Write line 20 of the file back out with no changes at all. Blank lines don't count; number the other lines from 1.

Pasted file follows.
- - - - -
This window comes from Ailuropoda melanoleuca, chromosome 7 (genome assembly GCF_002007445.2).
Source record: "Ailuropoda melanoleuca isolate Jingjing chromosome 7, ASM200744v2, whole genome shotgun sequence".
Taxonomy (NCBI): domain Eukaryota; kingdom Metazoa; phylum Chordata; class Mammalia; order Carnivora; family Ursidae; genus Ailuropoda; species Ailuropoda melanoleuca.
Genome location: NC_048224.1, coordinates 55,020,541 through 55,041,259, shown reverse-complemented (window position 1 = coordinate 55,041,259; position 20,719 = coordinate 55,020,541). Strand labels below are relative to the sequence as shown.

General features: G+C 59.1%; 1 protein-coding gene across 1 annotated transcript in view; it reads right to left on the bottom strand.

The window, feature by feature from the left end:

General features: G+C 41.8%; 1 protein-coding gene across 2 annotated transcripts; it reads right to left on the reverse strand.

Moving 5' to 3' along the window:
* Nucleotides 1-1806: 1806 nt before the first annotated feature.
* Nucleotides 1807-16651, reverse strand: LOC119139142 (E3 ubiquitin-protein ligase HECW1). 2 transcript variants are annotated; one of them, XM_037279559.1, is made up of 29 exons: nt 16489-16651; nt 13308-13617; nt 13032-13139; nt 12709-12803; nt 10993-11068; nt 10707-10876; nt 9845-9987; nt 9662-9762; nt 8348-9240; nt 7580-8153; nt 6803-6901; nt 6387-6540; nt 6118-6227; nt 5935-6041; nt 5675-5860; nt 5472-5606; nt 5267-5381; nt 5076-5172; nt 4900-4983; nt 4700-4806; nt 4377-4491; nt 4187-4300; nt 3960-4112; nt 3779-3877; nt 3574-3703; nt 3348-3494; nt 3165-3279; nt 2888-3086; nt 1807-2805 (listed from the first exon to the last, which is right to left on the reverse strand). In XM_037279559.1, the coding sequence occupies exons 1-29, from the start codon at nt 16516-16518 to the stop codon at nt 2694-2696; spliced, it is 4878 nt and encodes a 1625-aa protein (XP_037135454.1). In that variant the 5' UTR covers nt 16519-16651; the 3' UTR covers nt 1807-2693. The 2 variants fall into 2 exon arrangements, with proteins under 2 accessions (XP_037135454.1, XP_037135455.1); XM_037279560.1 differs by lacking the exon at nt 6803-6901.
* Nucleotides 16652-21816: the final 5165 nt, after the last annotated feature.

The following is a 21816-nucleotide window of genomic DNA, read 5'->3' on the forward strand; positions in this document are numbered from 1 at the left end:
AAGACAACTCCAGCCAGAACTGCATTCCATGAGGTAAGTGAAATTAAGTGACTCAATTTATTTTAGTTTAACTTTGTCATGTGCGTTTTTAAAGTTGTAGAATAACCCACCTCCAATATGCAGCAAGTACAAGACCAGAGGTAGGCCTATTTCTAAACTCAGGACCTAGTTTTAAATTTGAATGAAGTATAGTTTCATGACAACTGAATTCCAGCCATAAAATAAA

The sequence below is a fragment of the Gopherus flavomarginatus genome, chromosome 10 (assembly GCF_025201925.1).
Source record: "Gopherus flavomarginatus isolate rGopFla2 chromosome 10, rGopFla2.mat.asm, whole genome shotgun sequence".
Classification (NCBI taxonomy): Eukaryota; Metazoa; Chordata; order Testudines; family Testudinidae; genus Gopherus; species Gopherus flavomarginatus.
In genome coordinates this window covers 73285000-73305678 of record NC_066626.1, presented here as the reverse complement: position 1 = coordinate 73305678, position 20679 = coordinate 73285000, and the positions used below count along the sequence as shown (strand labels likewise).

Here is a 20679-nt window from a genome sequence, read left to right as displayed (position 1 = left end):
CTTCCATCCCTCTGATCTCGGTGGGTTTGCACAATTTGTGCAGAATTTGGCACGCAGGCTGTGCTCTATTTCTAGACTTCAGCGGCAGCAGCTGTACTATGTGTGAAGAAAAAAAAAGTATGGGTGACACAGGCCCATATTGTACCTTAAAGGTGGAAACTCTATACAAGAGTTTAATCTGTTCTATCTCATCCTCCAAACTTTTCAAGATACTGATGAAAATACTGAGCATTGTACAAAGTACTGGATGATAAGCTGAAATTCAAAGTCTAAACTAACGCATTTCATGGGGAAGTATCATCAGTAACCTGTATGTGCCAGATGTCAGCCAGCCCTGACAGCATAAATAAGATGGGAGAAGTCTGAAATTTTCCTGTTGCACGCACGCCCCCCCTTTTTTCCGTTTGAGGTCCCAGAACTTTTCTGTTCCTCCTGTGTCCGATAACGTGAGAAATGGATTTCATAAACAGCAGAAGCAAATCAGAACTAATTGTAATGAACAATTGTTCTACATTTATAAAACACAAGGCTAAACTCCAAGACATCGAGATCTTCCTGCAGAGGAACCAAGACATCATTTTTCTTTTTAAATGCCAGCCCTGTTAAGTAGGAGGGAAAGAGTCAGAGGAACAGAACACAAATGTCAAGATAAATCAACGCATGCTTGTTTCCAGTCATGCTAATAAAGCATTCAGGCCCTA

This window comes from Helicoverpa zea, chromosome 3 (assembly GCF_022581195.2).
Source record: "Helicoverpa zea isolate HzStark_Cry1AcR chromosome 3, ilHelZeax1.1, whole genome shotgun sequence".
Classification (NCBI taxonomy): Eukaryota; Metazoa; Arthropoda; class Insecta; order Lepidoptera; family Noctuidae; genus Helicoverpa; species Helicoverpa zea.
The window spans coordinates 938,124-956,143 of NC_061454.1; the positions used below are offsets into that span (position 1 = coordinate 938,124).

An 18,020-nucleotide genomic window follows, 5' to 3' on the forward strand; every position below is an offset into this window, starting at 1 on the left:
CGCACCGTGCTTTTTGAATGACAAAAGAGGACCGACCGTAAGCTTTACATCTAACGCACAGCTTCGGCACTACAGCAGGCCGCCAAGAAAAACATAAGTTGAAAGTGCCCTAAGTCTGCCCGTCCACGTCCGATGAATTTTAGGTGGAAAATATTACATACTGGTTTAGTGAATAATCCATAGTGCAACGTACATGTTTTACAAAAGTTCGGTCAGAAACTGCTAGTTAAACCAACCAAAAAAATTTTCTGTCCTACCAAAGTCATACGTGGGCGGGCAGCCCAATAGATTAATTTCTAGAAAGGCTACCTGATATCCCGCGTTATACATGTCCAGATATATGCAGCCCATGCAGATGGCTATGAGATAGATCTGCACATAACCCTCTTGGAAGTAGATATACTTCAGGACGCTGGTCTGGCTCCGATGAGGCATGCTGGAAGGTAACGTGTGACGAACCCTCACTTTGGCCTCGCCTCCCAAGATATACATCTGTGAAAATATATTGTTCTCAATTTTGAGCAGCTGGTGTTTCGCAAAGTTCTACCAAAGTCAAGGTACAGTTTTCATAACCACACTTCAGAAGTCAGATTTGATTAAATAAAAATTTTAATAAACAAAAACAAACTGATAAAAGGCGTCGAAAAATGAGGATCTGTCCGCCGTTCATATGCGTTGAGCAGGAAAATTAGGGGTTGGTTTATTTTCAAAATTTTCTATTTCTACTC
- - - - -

This window comes from Helicoverpa zea, chromosome 3 (assembly GCF_022581195.2).